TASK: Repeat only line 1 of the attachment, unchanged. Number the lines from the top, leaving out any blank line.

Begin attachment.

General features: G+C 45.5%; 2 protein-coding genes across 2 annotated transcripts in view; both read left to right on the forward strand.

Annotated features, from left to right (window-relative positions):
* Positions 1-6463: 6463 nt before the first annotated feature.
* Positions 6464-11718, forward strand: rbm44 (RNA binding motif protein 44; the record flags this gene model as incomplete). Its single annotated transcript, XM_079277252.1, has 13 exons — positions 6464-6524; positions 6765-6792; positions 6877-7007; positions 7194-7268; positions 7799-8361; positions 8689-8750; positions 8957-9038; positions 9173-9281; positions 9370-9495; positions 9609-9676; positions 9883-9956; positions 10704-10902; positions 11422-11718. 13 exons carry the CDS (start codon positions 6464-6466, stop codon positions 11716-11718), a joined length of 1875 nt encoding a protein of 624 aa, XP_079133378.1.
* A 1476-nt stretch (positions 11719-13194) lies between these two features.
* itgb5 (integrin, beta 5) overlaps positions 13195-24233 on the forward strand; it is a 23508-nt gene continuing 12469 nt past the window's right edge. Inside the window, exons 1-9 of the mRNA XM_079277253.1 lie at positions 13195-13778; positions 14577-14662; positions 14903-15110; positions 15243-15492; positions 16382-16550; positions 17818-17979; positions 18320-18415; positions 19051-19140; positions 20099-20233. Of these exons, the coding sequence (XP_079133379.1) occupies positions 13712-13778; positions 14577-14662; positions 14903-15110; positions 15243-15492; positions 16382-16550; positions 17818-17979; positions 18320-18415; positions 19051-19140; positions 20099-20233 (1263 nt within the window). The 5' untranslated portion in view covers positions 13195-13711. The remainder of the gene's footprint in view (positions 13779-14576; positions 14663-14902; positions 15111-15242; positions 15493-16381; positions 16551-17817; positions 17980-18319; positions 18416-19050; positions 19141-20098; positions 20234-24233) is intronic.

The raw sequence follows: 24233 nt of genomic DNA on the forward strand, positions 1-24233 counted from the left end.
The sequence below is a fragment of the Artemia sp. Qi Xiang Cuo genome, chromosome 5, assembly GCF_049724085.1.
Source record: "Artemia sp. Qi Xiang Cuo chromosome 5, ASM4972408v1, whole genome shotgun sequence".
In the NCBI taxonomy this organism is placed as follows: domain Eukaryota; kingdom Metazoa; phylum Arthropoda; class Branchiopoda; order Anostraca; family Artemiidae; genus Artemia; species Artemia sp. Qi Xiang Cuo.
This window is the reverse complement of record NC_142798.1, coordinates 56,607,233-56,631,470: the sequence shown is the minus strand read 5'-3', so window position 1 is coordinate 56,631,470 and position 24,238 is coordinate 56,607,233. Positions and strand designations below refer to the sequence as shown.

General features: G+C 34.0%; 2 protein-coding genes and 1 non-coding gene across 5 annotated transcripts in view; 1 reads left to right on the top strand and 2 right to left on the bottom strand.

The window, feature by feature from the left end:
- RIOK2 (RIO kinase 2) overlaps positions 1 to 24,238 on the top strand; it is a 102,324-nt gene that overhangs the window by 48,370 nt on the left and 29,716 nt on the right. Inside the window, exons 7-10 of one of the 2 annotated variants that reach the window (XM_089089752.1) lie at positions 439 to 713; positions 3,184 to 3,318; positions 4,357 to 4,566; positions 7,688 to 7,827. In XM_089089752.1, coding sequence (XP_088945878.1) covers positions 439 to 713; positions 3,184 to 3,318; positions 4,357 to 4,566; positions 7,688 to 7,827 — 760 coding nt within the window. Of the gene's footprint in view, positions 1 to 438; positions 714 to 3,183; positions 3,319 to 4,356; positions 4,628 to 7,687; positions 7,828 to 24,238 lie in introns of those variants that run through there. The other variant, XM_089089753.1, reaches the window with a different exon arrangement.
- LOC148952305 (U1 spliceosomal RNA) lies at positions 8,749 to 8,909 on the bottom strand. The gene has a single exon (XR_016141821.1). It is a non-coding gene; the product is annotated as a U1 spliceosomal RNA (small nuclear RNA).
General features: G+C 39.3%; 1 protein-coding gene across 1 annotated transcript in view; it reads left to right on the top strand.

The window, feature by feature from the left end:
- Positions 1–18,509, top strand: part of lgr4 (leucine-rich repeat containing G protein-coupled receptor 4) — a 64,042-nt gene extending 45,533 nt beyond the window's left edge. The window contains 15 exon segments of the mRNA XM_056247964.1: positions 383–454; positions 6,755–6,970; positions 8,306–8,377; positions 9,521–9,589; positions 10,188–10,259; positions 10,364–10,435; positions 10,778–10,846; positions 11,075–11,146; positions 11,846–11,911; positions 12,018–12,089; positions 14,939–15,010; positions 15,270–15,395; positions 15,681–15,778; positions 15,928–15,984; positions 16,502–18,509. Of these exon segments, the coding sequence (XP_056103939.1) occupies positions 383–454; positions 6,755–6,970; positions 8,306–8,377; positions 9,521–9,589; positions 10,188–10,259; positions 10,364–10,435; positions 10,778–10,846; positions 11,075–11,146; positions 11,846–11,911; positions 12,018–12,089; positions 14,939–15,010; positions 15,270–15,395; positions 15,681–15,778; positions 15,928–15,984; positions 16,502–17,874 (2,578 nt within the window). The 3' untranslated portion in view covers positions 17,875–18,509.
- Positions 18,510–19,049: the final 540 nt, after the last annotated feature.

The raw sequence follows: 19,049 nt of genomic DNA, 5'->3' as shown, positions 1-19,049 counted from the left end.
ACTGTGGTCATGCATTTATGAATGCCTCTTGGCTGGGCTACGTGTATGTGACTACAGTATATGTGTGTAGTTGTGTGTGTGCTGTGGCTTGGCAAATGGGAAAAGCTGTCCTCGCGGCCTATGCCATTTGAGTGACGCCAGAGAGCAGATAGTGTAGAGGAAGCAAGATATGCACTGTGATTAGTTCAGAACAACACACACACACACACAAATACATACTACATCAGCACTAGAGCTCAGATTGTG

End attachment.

General features: G+C 45.5%; 2 protein-coding genes across 2 annotated transcripts in view; both read left to right on the forward strand.